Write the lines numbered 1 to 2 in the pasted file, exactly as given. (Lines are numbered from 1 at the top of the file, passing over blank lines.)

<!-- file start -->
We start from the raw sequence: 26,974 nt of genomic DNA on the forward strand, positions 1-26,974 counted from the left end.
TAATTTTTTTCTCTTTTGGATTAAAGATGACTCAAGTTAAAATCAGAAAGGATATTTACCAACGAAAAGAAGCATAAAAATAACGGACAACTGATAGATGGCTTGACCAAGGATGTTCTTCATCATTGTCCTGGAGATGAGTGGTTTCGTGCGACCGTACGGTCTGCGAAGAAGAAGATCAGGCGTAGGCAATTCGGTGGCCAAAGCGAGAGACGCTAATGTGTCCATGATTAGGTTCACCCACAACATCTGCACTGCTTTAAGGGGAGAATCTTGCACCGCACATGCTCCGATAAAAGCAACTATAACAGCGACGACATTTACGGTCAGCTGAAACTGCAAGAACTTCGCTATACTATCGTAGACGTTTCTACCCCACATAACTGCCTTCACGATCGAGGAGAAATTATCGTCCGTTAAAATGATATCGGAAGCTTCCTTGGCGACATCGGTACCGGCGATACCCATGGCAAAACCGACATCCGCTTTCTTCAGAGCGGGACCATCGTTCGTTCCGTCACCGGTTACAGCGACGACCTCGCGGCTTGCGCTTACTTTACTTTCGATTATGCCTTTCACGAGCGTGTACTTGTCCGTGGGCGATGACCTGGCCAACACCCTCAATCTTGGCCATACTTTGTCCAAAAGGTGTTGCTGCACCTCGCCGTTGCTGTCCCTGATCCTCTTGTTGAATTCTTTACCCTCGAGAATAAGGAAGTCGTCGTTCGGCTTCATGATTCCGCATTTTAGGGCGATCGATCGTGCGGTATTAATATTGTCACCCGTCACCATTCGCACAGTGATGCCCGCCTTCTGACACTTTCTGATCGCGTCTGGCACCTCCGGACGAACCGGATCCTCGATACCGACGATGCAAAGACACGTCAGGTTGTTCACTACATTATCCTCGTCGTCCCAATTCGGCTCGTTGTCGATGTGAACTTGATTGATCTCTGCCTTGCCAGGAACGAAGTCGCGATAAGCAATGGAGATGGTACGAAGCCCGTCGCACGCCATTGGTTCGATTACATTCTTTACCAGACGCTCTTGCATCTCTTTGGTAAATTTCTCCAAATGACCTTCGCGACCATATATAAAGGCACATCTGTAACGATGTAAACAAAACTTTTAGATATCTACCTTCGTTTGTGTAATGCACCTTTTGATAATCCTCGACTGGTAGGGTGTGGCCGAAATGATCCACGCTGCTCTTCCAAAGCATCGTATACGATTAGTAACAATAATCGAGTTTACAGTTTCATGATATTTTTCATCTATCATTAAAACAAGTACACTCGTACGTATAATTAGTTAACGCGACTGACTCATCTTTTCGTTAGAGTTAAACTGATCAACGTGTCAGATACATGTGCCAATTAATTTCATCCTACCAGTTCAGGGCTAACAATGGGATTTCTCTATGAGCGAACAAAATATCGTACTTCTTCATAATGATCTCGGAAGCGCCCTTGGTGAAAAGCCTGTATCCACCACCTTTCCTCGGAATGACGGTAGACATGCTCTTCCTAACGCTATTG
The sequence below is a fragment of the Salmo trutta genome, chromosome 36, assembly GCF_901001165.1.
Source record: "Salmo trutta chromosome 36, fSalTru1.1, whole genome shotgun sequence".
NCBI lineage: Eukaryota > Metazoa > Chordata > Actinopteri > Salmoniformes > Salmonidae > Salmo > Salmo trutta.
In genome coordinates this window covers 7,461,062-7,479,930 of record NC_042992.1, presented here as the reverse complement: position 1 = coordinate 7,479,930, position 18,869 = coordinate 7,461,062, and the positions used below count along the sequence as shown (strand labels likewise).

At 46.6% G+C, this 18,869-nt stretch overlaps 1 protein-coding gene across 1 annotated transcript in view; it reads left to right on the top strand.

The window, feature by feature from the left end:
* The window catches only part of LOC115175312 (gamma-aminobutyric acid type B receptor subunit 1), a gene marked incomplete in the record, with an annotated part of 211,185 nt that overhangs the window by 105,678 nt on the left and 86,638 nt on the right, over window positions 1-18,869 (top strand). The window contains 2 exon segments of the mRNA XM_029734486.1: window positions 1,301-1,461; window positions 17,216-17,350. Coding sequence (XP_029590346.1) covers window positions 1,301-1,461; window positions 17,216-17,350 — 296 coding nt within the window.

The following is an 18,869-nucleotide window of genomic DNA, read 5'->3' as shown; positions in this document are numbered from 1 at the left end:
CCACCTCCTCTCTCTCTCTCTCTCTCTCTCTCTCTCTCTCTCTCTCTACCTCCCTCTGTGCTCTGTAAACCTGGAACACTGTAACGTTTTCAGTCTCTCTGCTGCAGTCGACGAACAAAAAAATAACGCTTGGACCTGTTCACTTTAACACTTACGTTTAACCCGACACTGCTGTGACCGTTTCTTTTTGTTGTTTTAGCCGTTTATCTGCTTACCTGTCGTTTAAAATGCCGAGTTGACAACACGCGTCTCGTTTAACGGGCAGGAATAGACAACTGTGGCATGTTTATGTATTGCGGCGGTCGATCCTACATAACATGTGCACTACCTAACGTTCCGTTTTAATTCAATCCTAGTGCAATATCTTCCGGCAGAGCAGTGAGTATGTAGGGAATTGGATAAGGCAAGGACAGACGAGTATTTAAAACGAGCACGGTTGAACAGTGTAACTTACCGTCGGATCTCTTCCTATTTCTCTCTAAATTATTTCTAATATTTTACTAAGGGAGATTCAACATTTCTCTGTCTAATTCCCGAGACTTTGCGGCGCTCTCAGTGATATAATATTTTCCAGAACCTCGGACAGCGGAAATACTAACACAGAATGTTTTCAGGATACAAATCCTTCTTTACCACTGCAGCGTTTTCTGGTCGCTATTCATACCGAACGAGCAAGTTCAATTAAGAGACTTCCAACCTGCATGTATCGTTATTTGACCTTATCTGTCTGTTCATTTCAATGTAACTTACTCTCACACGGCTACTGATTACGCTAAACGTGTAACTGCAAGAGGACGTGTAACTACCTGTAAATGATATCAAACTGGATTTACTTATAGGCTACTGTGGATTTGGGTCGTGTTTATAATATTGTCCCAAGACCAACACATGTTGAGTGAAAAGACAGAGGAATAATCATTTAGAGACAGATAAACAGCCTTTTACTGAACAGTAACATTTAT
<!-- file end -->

We start from the raw sequence: 26,974 nt of genomic DNA on the forward strand, positions 1-26,974 counted from the left end.
TAATTTTTTTCTCTTTTGGATTAAAGATGACTCAAGTTAAAATCAGAAAGGATATTTACCAACGAAAAGAAGCATAAAAATAACGGACAACTGATAGATGGCTTGACCAAGGATGTTCTTCATCATTGTCCTGGAGATGAGTGGTTTCGTGCGACCGTACGGTCTGCGAAGAAGAAGATCAGGCGTAGGCAATTCGGTGGCCAAAGCGAGAGACGCTAATGTGTCCATGATTAGGTTCACCCACAACATCTGCACTGCTTTAAGGGGAGAATCTTGCACCGCACATGCTCCGATAAAAGCAACTATAACAGCGACGACATTTACGGTCAGCTGAAACTGCAAGAACTTCGCTATACTATCGTAGACGTTTCTACCCCACATAACTGCCTTCACGATCGAGGAGAAATTATCGTCCGTTAAAATGATATCGGAAGCTTCCTTGGCGACATCGGTACCGGCGATACCCATGGCAAAACCGACATCCGCTTTCTTCAGAGCGGGACCATCGTTCGTTCCGTCACCGGTTACAGCGACGACCTCGCGGCTTGCGCTTACTTTACTTTCGATTATGCCTTTCACGAGCGTGTACTTGTCCGTGGGCGATGACCTGGCCAACACCCTCAATCTTGGCCATACTTTGTCCAAAAGGTGTTGCTGCACCTCGCCGTTGCTGTCCCTGATCCTCTTGTTGAATTCTTTACCCTCGAGAATAAGGAAGTCGTCGTTCGGCTTCATGATTCCGCATTTTAGGGCGATCGATCGTGCGGTATTAATATTGTCACCCGTCACCATTCGCACAGTGATGCCCGCCTTCTGACACTTTCTGATCGCGTCTGGCACCTCCGGACGAACCGGATCCTCGATACCGACGATGCAAAGACACGTCAGGTTGTTCACTACATTATCCTCGTCGTCCCAATTCGGCTCGTTGTCGATGTGAACTTGATTGATCTCTGCCTTGCCAGGAACGAAGTCGCGATAAGCAATGGAGATGGTACGAAGCCCGTCGCACGCCATTGGTTCGATTACATTCTTTACCAGACGCTCTTGCATCTCTTTGGTAAATTTCTCCAAATGACCTTCGCGACCATATATAAAGGCACATCTGTAACGATGTAAACAAAACTTTTAGATATCTACCTTCGTTTGTGTAATGCACCTTTTGATAATCCTCGACTGGTAGGGTGTGGCCGAAATGATCCACGCTGCTCTTCCAAAGCATCGTATACGATTAGTAACAATAATCGAGTTTACAGTTTCATGATATTTTTCATCTATCATTAAAACAAGTACACTCGTACGTATAATTAGTTAACGCGACTGACTCATCTTTTCGTTAGAGTTAAACTGATCAACGTGTCAGATACATGTGCCAATTAATTTCATCCTACCAGTTCAGGGCTAACAATGGGATTTCTCTATGAGCGAACAAAATATCGTACTTCTTCATAATGATCTCGGAAGCGCCCTTGGTGAAAAGCCTGTATCCACCACCTTTCCTCGGAATGACGGTAGACATGCTCTTCCTAACGCTATTG